This is one area that a number of Nigerian artists need to improve upon in 2019 and not continue to 'dump' their projects on the fans, like they were forced to create one.

In recent times, names like Adekunle Gold and Falz have stood out with how they paid attention to the way their projects are being released.

For Adekunle Gold, he set the bar high with the roll-out for his About 30 album. The fans engagement on social media months leading to the album's eventual release was at an all-time high. 

Then he shared the tracklist which was a numbered continuation from his last project with the artwork made available for his fans to use as DPs and Headers with incentives provided on Twitter.

He then set up a personalized website ( specifically providing a daily countdown leading to the day of the event with updates on what to expect.

This then culminated in the unique experience he provided, with the creation of a listening space for a one-on-one intimate experience for his fans who register through the website.

In this booth, fans could only listen to one song at a time, meaning to listen to the 15 songs on the album, fans had to go through 15 booths with lyrics provided and a camera crew on ground to capture on the spot reactions to the songs.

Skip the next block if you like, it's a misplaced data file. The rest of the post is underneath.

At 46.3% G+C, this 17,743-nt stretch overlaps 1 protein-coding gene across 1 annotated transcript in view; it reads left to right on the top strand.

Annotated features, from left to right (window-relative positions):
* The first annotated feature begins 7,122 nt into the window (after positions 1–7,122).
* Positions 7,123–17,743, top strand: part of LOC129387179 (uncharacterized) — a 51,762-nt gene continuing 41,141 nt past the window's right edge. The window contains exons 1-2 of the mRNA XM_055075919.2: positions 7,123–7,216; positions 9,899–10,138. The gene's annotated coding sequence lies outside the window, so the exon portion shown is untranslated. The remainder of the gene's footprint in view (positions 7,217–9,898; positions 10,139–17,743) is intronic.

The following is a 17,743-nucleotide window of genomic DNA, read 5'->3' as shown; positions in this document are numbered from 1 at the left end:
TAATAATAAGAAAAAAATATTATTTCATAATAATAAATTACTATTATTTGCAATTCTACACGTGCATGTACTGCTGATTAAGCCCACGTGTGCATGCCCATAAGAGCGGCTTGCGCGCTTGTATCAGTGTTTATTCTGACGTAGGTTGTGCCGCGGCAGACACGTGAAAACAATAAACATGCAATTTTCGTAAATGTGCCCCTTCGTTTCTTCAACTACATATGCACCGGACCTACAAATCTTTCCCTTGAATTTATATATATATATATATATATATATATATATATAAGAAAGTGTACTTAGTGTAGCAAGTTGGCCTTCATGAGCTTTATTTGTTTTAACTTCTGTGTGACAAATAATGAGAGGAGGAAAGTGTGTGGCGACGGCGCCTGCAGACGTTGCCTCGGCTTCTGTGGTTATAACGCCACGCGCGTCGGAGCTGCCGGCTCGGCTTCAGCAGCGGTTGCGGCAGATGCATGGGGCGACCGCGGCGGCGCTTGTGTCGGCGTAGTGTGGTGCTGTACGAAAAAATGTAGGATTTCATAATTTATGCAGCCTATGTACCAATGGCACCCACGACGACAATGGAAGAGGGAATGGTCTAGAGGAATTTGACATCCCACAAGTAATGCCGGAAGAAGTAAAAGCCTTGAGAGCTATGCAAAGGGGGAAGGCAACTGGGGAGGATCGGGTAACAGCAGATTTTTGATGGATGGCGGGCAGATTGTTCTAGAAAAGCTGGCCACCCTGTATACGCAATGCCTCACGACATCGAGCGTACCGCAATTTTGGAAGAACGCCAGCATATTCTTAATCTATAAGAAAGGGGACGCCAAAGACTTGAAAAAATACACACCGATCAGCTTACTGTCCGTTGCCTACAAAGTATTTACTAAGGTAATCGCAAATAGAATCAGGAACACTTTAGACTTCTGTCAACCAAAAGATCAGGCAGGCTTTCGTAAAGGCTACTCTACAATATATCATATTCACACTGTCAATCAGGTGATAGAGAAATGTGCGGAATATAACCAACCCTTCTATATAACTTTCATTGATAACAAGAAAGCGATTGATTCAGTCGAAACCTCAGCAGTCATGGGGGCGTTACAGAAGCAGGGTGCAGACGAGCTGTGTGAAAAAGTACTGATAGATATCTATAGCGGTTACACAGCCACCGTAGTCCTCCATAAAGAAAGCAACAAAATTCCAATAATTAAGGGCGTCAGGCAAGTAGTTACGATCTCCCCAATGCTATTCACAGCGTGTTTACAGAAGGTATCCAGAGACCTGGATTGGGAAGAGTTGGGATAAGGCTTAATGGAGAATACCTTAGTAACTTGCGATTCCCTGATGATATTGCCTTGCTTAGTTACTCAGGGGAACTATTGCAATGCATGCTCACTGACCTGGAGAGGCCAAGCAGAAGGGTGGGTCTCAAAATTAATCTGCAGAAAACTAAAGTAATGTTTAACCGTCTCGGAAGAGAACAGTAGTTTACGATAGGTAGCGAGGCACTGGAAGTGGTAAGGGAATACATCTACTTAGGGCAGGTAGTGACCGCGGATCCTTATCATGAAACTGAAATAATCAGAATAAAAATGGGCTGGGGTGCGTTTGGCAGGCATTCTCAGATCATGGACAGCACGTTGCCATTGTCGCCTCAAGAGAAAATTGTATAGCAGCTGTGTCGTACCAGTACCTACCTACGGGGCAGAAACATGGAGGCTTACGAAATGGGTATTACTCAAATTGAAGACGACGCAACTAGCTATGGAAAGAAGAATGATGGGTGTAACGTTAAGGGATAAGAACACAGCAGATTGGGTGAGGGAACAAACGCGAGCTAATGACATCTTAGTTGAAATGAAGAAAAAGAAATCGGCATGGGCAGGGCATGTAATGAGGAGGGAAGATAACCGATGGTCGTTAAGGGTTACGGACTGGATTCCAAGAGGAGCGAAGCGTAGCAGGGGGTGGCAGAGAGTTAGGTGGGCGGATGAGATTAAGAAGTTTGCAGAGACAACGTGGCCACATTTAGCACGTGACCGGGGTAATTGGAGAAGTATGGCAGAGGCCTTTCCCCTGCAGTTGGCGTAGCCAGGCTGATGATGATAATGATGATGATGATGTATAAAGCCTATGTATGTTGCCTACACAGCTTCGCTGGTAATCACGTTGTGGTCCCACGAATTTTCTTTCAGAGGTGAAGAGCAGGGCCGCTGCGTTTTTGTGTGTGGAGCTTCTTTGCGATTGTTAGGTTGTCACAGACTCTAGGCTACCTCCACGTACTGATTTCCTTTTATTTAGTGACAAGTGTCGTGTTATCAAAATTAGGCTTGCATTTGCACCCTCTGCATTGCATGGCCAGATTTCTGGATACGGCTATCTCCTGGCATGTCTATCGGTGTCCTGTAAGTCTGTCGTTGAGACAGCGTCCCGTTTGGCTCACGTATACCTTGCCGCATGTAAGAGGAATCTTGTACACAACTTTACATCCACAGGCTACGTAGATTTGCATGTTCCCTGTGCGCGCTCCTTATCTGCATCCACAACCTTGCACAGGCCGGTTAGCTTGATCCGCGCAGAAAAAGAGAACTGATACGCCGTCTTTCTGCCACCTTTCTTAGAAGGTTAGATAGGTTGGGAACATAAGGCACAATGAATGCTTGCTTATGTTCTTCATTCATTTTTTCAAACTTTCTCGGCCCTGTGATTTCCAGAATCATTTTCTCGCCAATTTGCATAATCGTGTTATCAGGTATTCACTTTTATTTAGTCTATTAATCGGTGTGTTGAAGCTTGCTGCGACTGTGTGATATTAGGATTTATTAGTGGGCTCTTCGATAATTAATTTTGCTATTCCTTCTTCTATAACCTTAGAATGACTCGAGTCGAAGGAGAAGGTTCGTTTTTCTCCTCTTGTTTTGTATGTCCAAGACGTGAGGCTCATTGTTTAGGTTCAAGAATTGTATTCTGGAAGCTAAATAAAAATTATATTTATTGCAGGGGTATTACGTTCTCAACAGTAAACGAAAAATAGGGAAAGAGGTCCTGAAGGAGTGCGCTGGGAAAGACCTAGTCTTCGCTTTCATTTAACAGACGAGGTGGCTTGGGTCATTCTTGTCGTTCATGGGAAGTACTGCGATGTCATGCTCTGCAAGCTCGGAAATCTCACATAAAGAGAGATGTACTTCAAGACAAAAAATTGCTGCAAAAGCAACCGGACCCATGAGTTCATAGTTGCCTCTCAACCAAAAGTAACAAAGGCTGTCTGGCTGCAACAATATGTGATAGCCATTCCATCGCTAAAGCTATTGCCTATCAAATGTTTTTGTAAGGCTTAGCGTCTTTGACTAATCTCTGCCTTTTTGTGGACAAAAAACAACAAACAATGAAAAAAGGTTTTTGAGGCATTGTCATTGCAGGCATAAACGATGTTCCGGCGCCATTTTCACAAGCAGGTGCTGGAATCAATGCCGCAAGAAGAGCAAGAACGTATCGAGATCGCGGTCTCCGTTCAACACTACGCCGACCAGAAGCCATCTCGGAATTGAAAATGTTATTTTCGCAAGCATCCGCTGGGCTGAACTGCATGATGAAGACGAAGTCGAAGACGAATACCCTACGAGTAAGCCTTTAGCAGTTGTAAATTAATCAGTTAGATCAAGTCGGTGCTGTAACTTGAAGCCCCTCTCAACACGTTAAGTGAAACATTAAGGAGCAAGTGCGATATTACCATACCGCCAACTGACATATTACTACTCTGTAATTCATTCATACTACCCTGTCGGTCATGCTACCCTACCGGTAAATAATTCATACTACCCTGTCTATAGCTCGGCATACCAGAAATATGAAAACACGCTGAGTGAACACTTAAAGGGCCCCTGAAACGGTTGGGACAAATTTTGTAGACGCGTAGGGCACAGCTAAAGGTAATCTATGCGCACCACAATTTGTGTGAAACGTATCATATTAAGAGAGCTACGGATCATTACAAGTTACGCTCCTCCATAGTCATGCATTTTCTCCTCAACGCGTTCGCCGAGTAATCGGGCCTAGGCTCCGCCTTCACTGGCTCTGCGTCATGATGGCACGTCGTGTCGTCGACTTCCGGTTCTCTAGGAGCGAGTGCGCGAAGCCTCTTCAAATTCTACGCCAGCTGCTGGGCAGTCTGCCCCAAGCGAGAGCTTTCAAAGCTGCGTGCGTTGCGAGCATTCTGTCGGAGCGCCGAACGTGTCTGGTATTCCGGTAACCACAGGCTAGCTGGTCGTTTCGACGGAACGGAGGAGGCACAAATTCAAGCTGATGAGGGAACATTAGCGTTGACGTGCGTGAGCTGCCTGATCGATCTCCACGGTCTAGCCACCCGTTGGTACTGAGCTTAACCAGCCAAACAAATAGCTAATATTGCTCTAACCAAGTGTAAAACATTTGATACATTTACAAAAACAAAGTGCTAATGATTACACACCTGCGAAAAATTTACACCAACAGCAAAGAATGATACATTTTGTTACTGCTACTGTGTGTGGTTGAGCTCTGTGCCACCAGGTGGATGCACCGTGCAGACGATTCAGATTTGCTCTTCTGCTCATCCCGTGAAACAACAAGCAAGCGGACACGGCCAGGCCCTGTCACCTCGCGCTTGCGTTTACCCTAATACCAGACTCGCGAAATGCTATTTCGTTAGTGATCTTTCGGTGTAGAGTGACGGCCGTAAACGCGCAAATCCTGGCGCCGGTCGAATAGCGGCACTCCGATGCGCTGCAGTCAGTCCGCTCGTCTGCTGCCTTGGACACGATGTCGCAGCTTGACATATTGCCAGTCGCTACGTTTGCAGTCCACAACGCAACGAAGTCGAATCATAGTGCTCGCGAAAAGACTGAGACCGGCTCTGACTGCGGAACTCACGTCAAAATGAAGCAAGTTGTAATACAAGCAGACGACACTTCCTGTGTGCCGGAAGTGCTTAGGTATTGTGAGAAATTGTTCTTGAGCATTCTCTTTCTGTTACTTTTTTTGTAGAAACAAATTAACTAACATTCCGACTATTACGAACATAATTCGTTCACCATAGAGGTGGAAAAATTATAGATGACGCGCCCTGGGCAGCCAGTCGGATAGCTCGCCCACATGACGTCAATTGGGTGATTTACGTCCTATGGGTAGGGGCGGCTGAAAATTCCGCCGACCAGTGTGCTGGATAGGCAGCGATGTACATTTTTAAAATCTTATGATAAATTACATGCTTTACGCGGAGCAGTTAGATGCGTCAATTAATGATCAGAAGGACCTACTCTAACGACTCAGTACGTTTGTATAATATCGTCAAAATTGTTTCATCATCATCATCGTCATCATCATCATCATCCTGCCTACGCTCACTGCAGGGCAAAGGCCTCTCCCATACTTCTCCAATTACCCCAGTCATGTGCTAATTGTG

There were also listening sessions in the US and UK before the final show in Lagos.

Adekunle Gold and his team in their marketing and promotional ingenuity moved the listeners from just being fans into a community and when things like this happens, it naturally heightens organic expectations and boost sales/ good reviews for the project.

Same can be said for Falz who with his 'Sweet Boys' single, turned it into one movement that even sparked a variety of conversations on social media with various representations of what the association stands for eventually leading to the release of the video.

These are just two names in a pool of thousands. For the average Nigerian artist, their definition of a roll-out is a couple of unimaginative posts on their Instagram pages, the artwork/tracklist released on the week of the album and then the album itself, it is time they do better and it doesn't necessarily have to involve you spending excess money.

The essence of a roll-out is to create awareness for the upcoming project and also form a connection with the audience that will make substance out of that creation.

This can be achieved either solely with a brilliantly conceived plan or done in partnership with a brand that makes it much bigger into a marketing campaign.

Create a story around your music, let the audience see you beyond the voice playing through their stereos and help them understand why the album is important to you as a person. People are in search of that spark that will excite them, you don't have to wait till the album is released before you provide one.

While a good roll-out is no substitute for a mediocre album, many average albums have been saved by the effectiveness of its promotion, so you are near guaranteed a win-win situation if you put in some effort to handle your rollout with thought and ambition, the same way you treat your music.